Since you agree that one can be an anti-Humean and come to the completely opposite conclusion regarding the historical validity of the Bible as you do, that seems to go along with my point that one's a priori commitement in regards to the supernatural is irrelevant in reaching that conclusion.
If an anti-Humean after closely examining the text finds that say John has almost zero historical validity while Mark has more, then why can't a Humean using that same methodology also be allowed to reach the same conclusion?
By the way, I looked into Stephen T. Davis. He appears to be a philosopher and not a biblical scholar. At least I could see little indication from his curriculum vitae, that he is personally engaged in analyzing ancient texts in their original language. IMHO, it's much better spending the time reading scholars like Brown or Metzger or Ehrman who actually work directly with the texts than a secondary work like Mr. Davis's. But if you can point me to info regarding Mr. Davis that indicates I'm mistaken about him, I'll be more than happy to try and get a look at his book.
VR: I happen to like Davis because, as a philosopher, he is aware of the philosophical issues surrounding the study of biblical documents. To get the best answers in biblical studies you not only need to have studied the documents themselves, you need a familiarity with literary criticism in general, as Lewis pointed out, and you also have to be sure that you have a clear understanding of the underlying philosophical issues behind the study of these documents.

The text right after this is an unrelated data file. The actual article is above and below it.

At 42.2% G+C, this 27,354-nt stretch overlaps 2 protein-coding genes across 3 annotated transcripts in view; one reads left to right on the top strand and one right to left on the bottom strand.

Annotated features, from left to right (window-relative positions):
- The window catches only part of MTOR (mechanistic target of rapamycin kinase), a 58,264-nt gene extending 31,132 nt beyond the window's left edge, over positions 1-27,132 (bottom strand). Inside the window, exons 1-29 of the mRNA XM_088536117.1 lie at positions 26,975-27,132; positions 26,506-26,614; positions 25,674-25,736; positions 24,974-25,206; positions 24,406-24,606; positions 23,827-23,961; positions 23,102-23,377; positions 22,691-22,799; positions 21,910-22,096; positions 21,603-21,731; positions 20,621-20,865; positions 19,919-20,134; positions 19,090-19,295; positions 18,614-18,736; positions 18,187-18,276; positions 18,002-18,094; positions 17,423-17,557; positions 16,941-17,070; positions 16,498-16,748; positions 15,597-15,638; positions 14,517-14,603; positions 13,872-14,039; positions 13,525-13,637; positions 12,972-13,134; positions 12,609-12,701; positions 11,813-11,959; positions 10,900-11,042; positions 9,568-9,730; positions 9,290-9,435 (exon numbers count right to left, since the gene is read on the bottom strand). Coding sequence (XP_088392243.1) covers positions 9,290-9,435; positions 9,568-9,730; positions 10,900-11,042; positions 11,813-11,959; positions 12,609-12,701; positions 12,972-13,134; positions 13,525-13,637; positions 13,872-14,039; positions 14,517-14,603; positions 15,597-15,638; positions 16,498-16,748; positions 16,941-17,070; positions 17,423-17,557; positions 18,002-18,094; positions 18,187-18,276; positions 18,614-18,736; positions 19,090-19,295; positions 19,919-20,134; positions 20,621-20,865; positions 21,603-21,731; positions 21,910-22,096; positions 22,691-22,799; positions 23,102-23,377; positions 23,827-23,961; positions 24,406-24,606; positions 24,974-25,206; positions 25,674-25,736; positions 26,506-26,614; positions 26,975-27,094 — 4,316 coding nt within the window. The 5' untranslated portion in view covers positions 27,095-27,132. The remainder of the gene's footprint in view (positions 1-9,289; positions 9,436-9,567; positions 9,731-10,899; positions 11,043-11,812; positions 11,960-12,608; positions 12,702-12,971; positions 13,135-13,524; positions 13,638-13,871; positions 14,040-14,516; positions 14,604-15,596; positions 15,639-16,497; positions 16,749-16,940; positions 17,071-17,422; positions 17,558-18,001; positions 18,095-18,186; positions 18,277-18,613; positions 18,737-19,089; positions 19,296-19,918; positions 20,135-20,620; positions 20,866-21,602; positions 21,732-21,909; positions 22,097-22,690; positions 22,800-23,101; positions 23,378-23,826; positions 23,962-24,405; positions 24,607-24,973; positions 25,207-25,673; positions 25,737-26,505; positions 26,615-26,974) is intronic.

In 1990, I was a fellow at the Center for Philosophy of Religion at Notre Dame. There was a conference on philosophy and biblical criticism. The philosophers tended to be more traditional in their understanding of the biblical documents and were critical of the left-wing biblical scholars because of a failure to understand logic, argumentation, and the underlying philosophical issues that bore on biblical studies. The Bible scholars thought that the philosophers didn't know as much as they ought to have about biblical studies to be making those criticism. Things got very heated because the keynote speaker was Michael Dummett, a Catholic philosopher of language who had done little in the area of philosophy of religion but had blasted left-wing biblical scholarship in a recent issue of New Blackfriars. His commentator, John Collins, was very harsh in his response and said that Jesus would be turning over in his grave if he could hear what Dummett had said.
The session that was fascinating to me, was a paper read by Marilyn McCord Adams on the miracle stories in Luke-Acts. Adams had just completed a divinity degree at Princeton thoelogy seminary, but for many years she had, along with her husband Robert M. Adams, been part of a highly-regarded husband-wife team of Christian philosophers at UCLA. She argued that much of the literature concerning miracle stories in Acts was driven (that's the word she used) by an attempt to avoid accepting miracles. She then pointed out that the literature on the rational acceptability of miracle claims did not show that one should avoid accepting them at all costs, mentioning, for example, Richard Swinburne's work on the subject.
A Bible scholar next to me raised his hand and said that in his studies he had simply been following Bultmann's lead on the subject, and that he was willing to study the philosophical literature on miracles to see if there was good reason to change his mind.
The point I want to make is that you can be very versed in the original documents and not have much of an understanding of literary criticism in general, which, as Lewis points out, is a serious problem. A lot of Bible scholars seem to me to adopt what I take to be a naive Bultmannian position with respect to miracles, or are influenced by those who do. When I read a Bible scholar who believes in biblical inerrancy along the lines defined by the early Pinnock, I expect these presuppositions to affect the conclusions he draws. And the same with question of Humean presuppositions.
Can someone who is operating from Humean presuppositions give arguments that might persuade non-Humeans that a passage is not authentic? Of course. But I expect the scholar to recognize that other people just might not share their Humeanism, and to address the issue with that in mind.